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“All we kill is ourselves,” a mysterious voice from a well tells a teenaged girl in the title story of Chavisa Woods’s Things to Do When You’re Goth in the Country. That voice could just as easily speak for many characters in this stunning collection of short fiction: they cope with poverty in rural America and the psychic burden of war with self-destructive pleasures like smoking which, while immediately gratifying, are also slowly killing them.
Although many of the characters in the collection share a similar background—queer outsiders in rural Illinois—each story takes a wildly different turn. In the title story, a group of teenagers become goth as a means of coping with the death all around them. In “Revelations,” an elderly woman learns that there’s something sinister afoot in her Southern Baptist church congregation. And in “Zombie,” two friends discover and become fascinated with a woman living in a mausoleum (who may or may not have robbed a gas station). A few stories veer entirely away from realism, such as “A New Mohawk,” in which a man wakes up to find an exact, living replica of the Gaza strip on his head—including miniature, living combatants.
The stories in Things to Do When You’re Goth in the Country are all in conversation with each other, creating a collection that feels cohesive. Their themes overlap, exploring different aspects of poverty, self-destructiveness, militarism, otherness, and queerness. America’s ongoing military presence in the Middle East, for example, has implications not only for the “Gazahawk” man. “What’s Happening on the News?” uncomfortably illustrates military recruiting tactics in grade schools, and what happens to the children who grow up, enlist, and are sent to armed combat in Iraq and Afghanistan.
Many of the book’s characters are queer, but the stories are never ‘only’ about their queerness. It’s an integral part of their identities, and a complicated one, often making them outsiders in the place they’re from, but also propelling them to get out. Sometimes, that escape becomes a strange sort of privilege when they return.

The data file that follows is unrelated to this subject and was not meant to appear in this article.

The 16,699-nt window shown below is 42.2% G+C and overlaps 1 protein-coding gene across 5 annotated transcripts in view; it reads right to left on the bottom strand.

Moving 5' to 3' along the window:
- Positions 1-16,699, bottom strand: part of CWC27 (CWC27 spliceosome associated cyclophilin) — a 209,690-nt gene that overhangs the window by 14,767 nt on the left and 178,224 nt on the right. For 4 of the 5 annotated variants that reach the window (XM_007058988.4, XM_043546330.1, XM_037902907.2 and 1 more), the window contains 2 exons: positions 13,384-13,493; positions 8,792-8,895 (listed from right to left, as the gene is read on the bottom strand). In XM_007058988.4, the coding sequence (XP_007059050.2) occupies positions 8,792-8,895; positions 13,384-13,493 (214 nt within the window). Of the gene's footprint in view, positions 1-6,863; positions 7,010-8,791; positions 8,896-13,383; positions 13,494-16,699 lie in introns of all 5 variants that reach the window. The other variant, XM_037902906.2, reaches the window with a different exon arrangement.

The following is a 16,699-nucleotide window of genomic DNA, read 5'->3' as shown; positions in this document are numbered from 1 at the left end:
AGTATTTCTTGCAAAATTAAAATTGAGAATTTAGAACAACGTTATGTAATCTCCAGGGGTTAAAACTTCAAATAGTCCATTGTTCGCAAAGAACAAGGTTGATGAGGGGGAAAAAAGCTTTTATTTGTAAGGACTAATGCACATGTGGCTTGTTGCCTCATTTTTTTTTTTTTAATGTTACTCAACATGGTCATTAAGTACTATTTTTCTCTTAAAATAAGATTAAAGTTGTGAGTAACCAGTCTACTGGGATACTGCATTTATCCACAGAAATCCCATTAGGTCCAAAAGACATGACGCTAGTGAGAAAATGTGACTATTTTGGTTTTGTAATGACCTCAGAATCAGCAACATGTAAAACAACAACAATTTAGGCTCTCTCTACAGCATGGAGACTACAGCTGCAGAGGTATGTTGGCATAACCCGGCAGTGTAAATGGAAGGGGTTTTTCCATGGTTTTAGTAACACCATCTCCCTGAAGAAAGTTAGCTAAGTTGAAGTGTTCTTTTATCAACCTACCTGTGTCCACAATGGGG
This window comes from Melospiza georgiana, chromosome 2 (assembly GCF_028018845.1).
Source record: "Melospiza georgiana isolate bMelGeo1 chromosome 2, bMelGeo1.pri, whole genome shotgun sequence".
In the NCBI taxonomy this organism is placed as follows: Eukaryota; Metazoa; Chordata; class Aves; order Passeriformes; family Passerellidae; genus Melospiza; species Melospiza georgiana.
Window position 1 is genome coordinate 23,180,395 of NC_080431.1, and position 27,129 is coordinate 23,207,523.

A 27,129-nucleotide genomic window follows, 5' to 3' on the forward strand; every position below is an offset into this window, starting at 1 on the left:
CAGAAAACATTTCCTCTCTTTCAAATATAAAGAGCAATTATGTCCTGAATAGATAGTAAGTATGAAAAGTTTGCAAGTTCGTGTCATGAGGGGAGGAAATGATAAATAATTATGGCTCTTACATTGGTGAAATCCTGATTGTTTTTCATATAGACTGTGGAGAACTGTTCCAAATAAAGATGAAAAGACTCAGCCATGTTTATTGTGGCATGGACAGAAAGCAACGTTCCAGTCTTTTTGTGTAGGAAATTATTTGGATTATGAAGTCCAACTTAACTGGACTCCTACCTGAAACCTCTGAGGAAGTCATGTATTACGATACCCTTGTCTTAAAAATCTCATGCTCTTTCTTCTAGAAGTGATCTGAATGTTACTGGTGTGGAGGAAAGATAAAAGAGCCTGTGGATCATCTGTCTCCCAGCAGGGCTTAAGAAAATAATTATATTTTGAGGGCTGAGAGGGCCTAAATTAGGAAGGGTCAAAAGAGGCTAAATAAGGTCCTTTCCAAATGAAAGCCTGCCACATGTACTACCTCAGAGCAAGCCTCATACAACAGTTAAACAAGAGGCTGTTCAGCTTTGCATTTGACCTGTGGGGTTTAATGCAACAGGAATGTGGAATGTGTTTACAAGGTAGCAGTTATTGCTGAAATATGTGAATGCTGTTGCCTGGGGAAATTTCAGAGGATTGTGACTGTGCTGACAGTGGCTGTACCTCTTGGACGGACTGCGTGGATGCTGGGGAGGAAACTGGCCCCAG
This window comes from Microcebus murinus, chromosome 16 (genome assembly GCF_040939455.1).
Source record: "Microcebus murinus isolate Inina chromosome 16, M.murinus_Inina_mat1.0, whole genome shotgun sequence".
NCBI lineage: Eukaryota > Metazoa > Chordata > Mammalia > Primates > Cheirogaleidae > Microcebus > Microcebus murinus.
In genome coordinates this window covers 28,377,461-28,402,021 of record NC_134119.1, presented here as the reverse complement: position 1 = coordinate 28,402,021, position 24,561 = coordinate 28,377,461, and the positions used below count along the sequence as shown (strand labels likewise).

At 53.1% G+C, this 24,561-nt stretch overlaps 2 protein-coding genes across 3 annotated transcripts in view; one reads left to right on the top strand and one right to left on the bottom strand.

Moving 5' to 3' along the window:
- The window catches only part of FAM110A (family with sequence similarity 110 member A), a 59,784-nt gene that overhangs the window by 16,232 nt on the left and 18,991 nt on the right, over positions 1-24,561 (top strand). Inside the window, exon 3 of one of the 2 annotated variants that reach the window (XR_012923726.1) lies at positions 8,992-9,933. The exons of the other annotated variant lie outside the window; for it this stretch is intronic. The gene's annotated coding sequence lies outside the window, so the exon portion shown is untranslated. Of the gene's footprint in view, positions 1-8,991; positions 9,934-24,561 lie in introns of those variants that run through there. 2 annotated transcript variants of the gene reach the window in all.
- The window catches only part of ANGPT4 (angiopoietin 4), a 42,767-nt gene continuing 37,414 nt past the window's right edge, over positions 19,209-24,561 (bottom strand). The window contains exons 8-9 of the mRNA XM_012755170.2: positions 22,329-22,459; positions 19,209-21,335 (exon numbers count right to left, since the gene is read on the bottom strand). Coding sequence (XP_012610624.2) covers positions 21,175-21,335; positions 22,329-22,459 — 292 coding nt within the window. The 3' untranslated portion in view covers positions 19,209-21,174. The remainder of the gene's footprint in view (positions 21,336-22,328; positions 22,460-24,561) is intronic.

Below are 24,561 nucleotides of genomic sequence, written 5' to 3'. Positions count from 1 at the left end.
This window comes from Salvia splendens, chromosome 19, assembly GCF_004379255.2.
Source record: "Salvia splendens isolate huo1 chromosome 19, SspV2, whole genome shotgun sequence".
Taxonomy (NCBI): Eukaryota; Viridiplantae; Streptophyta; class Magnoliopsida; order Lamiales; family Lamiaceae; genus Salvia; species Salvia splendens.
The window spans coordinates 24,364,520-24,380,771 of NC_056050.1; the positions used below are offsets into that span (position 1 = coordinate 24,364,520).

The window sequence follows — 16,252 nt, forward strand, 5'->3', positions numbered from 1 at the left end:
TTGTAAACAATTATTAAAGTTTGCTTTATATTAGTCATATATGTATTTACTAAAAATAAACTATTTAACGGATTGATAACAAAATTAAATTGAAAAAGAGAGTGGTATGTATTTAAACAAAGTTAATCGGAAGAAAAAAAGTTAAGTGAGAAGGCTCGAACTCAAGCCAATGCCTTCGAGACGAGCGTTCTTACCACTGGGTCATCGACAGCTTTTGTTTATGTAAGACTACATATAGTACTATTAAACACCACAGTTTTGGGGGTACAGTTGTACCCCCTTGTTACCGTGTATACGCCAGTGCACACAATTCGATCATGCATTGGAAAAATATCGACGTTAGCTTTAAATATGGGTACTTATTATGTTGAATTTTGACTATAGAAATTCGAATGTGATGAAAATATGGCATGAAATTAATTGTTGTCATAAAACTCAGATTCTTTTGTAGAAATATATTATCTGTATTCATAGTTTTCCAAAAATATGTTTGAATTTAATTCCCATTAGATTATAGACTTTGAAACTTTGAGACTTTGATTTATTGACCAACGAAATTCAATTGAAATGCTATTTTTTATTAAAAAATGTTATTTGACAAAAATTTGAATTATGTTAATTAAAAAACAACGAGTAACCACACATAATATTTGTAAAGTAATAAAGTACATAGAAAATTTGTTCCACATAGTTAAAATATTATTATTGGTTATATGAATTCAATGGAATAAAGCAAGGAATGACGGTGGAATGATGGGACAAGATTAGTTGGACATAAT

Yet for all these stories’ similarities, one never has the feeling that plagues some story collections, of reading the same basic idea over and over. Woods is a gifted storyteller, and each piece follows its own unique twists and unpredictable turns. She has an eye for haunting details that give each narrative the texture of a fully-realized world. In “How to Stop Smoking in Nineteen Thousand Two Hundred and Eighty-Seven Seconds, Usama,” characters at a dive bar accidentally knock over what looks like a tip jar; when righting it, they see that it’s actually a donation jar for a teenager’s funeral.
It’s difficult to describe the book’s content without making it sound bleak, but reading it never quite feels that way. Woods is deft at using humor to modulate the seriousness of her characters’ struggles. One character’s mother tells her that Hollywood is controlled by the “gay mafia,” and she charmingly imagines this to mean “large men with scarred face wearing tailored suits, mysterious fedoras, and ostentatious gold jewelry, only, being much nicer to one another […]. That’s what they gay mafia was in my head: Al Pacino giving Marlon Brando sweet little kisses on the cheek.”
For many characters, dry humor is a way of coping with unbearable circumstances. The goth teens’ search for entertainment in the country borders almost on the absurd: “We liked to go to the haunted bridge in the next town over. Three towns away there was a haunted ditch, and in the country roads between Nashville and Hoyleton, Illinois, there was a haunted bump.” But, like any good ghost story, even a haunted bump becomes a window onto the legacy of a collective trauma and social ills: it’s haunted because a drunk driver killed once killed twenty school kids at that spot.
Told with and wit and gravitas, Chavisa Woods’s Things to Do When You’re Goth in the Country provides humane snapshots of outsider communities often overlooked in contemporary fiction.
Things to Do When You’re Goth in the Country
By Chavisa Woods
Seven Stories Press
Hardcover, 9781609807450, 224 pp.